Breaking into Emergency Ireland

Published in 20th-century / Contemporary History, Features, Issue 5 (September/October 2017), Volume 25

The sharp debates currently surrounding the issue of immigration and the securing of borders call to mind a strange situation that the de Valera government faced as the Second World War came to an end.

By Bernard Kelly

In late 1944, Dublin and Belfast were both surprised to learn that London was about to transfer 10,000 German prisoners of war to Northern Ireland, in order to relieve the severe overcrowding in POW camps in mainland Britain. Any POWs who escaped and made it to neutral territory were, according to the 1907 Hague Convention Respecting the Rights and Duties of Neutral Powers and Persons in Case of War on Land, immune from arrest and internment, as detaining them could be construed as continuing their original captivity. The Irish government was therefore presented with the potentially difficult situation of German POWs fleeing across the border and being at liberty in neutral Ireland, their immunity from arrest secured in international law. This could have been a diplomatic disaster for Dublin, at a time when Irish–Allied relations were already at a low ebb: in February 1944, the so-called ‘American Note’ demanded the expulsion of Axis representatives from Éire, and in September the Allies requested an assurance that Ireland would not grant asylum to any Axis war criminals, both of which de Valera refused. To avoid putting further pressure on an already strained relationship, the Dublin government decided to secretly jettison international law entirely and to rely on pre-war legislation, designed to restrict illegal immigration, to intercept and expel any German escapees found on the southern side of the border.

Stung by the lack of consultation on the transfer of the Germans, Stormont officials warned in December 1944 about the danger of ‘escapes to Éire and the likelihood of these men finding some sympathy with certain elements in our midst’. When informed of the situation, the secretary of the Department of External Affairs, Joseph Walshe, told Sir John Maffey, UK representative in Dublin, that the British ‘should take the greatest care to prevent them from escaping into our area’. The first prisoners arrived in January 1945. They were held in six wired camps that had previously housed American troops and also had a separate hospital at Orangefield, near Belfast, which was run by German staff but overseen by British officials. The RUC were authorised to use force to prevent escapes, but the Home Office strongly recommended that they exercise restraint. One German prisoner in Northern Ireland was killed during an escape attempt, shot by a sentry at Monrush camp in March 1945.

The legal adviser to the Department of External Affairs, Michael Rynne, was tasked by de Valera with looking into the legal aspects of the situation. The language of the 1907 Hague Convention did not provide much comfort:

‘A neutral Power which receives escaped prisoners of war shall leave them at liberty. If it allows them to remain in its territory it may assign them a place of residence.’

Other neutrals, such as Spain and Switzerland, arranged to hand over escaping Allied POWs to their home governments, while the Swedish regulations pointed out that escapees were not ‘internable’ and were to be turned over to the local authorities. The British and Irish manuals of military law offered Rynne some hope, however. Both stated that:

‘Prisoners of war who succeed in escaping into neutral territory regain their liberty, but they cannot claim to remain there. It rests with the neutral State whether it will grant or refuse them admission, and in the latter case whether or not it will allow them to remain on its territory.’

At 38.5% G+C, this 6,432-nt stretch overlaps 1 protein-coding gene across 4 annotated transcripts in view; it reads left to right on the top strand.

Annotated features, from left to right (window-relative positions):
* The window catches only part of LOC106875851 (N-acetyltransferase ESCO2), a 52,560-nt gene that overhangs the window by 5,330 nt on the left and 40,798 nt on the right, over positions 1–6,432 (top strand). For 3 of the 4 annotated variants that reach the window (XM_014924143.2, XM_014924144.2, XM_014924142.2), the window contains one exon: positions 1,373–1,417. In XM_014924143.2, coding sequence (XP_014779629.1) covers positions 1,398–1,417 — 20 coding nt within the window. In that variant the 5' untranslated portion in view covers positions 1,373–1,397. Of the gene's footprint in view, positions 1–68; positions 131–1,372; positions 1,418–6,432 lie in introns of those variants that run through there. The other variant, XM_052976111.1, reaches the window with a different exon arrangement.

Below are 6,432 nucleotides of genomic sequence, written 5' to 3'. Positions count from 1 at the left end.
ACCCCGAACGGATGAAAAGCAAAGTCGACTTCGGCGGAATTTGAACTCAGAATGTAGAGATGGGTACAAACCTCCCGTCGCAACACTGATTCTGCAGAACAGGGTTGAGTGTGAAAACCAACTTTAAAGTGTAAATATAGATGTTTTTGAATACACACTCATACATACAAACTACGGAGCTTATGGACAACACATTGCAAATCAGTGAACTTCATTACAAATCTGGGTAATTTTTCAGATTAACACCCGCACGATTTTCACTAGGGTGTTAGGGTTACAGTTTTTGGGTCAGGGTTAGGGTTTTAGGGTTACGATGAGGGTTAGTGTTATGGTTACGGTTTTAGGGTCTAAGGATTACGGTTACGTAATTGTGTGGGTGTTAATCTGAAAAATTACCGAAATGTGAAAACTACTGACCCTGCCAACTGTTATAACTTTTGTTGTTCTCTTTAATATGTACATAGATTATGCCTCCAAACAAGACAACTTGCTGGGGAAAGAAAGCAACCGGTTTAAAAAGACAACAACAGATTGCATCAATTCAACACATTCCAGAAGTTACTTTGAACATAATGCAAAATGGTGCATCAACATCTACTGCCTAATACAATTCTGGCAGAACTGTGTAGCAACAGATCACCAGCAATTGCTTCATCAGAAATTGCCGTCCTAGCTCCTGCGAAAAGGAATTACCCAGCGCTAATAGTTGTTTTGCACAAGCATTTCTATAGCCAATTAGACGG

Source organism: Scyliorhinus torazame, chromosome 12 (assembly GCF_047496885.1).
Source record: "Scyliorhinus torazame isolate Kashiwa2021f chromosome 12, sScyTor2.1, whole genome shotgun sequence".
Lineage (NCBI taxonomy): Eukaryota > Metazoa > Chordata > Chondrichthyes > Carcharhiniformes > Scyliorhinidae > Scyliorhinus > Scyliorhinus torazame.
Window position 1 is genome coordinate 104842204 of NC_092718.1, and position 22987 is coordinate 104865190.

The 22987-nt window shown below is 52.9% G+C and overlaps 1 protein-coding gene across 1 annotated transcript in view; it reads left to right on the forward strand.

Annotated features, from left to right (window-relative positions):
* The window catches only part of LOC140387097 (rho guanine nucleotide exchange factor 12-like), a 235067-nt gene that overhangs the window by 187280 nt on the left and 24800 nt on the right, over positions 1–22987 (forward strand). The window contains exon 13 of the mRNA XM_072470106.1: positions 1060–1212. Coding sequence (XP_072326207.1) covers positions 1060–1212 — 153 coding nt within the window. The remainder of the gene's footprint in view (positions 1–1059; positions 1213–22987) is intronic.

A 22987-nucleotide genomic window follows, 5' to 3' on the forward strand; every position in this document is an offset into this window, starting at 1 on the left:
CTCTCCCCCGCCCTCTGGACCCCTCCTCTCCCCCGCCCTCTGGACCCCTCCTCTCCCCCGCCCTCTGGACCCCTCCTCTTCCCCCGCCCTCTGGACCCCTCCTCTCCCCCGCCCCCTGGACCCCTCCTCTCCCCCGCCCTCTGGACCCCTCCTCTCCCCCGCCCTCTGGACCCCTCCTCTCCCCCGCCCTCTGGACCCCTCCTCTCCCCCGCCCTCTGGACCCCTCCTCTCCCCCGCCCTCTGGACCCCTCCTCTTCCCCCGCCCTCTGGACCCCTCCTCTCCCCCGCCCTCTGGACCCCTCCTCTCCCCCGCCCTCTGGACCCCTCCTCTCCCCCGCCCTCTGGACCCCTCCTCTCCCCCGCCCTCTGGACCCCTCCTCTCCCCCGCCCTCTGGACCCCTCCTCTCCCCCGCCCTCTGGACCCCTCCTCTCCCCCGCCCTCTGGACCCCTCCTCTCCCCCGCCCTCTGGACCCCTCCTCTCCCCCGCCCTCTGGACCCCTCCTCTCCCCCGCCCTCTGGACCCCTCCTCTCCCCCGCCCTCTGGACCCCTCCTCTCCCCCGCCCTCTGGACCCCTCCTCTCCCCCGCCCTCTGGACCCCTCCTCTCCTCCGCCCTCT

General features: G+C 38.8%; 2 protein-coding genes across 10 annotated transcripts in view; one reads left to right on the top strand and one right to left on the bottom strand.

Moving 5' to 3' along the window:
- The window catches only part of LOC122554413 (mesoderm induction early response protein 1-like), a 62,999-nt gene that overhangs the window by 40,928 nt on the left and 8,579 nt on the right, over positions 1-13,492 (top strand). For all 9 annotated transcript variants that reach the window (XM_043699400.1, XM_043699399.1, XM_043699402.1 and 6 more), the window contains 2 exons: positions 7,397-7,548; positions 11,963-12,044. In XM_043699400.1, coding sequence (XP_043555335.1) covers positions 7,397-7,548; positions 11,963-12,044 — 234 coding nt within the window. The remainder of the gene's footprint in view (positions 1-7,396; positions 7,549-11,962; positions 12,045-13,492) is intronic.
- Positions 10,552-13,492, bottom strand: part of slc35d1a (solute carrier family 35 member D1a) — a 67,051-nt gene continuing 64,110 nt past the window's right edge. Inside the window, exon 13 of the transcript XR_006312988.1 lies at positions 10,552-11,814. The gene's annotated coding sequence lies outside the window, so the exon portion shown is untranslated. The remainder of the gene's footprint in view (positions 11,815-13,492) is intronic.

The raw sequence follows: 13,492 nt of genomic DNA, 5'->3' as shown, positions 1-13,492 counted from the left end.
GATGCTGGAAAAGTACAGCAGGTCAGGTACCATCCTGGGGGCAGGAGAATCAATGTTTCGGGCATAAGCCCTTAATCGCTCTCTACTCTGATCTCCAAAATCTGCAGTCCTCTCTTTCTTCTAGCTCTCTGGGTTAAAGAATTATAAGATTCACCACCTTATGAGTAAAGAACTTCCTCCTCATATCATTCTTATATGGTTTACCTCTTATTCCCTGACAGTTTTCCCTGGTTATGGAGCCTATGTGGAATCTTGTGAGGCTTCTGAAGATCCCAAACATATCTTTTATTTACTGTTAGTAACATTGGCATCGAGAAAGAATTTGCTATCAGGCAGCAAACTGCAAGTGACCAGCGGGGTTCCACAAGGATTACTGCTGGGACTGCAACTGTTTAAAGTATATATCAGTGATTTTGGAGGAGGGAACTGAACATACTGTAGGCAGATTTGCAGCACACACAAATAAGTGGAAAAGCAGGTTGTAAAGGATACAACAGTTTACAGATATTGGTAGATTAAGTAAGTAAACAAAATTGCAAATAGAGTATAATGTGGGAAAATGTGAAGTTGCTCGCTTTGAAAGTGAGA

‘Zone of control’
Rynne’s solution was to choose a middle way between the two extremes of interning escapees or leaving them at liberty. Noting that a neutral country could deny escaping POWs entry if it wished, Rynne suggested the creation of a special ‘zone of control’ along the border with Northern Ireland, extending approximately 35 miles into Éire territory. German prisoners who were caught within this zone were considered to be still in the act of escaping and could therefore be turned back. De Valera himself approved this idea on 13 January 1945. The key to the Irish strategy was to prevent escapees from getting into the interior of Éire but, as Rynne noted, the Gardaí would not be able to contain a mass break-out from Northern Ireland and the fate of those who managed to slip past the ‘zone of control’ was not discussed.

Above: Michael Rynne, legal adviser to the Department of External Affairs, suggested this ‘zone of control’ within which German POWs were intercepted and returned to Northern Ireland. (NAI)

To enforce the policy, the government relied on the pre-war Aliens Act of 1935. This gave the minister for justice the power to prevent aliens from entering the country, and Gardaí were to ascertain whether any Germans caught within the 35-mile corridor had the correct documentation allowing them to cross the border. If they did not, they were to be ‘escorted without delay to the Border and put across into Northern Ireland’. Escaping POWs would not, of course, have the correct permits or a passport, meaning that they could all be expelled without recourse to international law. The manner in which POWs were returned to Northern Ireland also had to be handled very carefully. The Gardaí were specially instructed that they ‘will not be formally handed over to the RUC’, and Walshe informed Maffey that they could not be directly handed back because of the implications for Irish neutrality. In the end, Gardaí were told simply to drive escapees to the border and release them across it: as Col. Dan Bryan of G2 (military intelligence) said, POWs were to be ‘pushed back’. Within 48 hours of the decision being made, two German POWs appeared in Dundalk and handed themselves in to the local Garda station. They were part of a group of four who had escaped from a camp in Gilford, Co. Down, two of whom had been intercepted by the British. As they had been found within the ‘zone of control’, the two men were given a cup of tea, then driven to the border and went ‘quite cheerfully’ when they were sent back into Northern Ireland. In July 1945 a further two Germans were discovered in Louth; documents show that de Valera himself ordered that they be ‘sent across the border’. In total, only twenty Germans escaped from camps in Northern Ireland, and very few of these made it across the border. Of those who arrived during the conflict, all were detained by the Gardaí for a short period and then ferried back to Northern Ireland. Escape was extremely difficult, as the POW camps in Northern Ireland were guarded very tightly, and POWs did not stay long in Northern Ireland: 8,000 returned to Britain in August 1945, and by December there were only 997 left in Northern Ireland.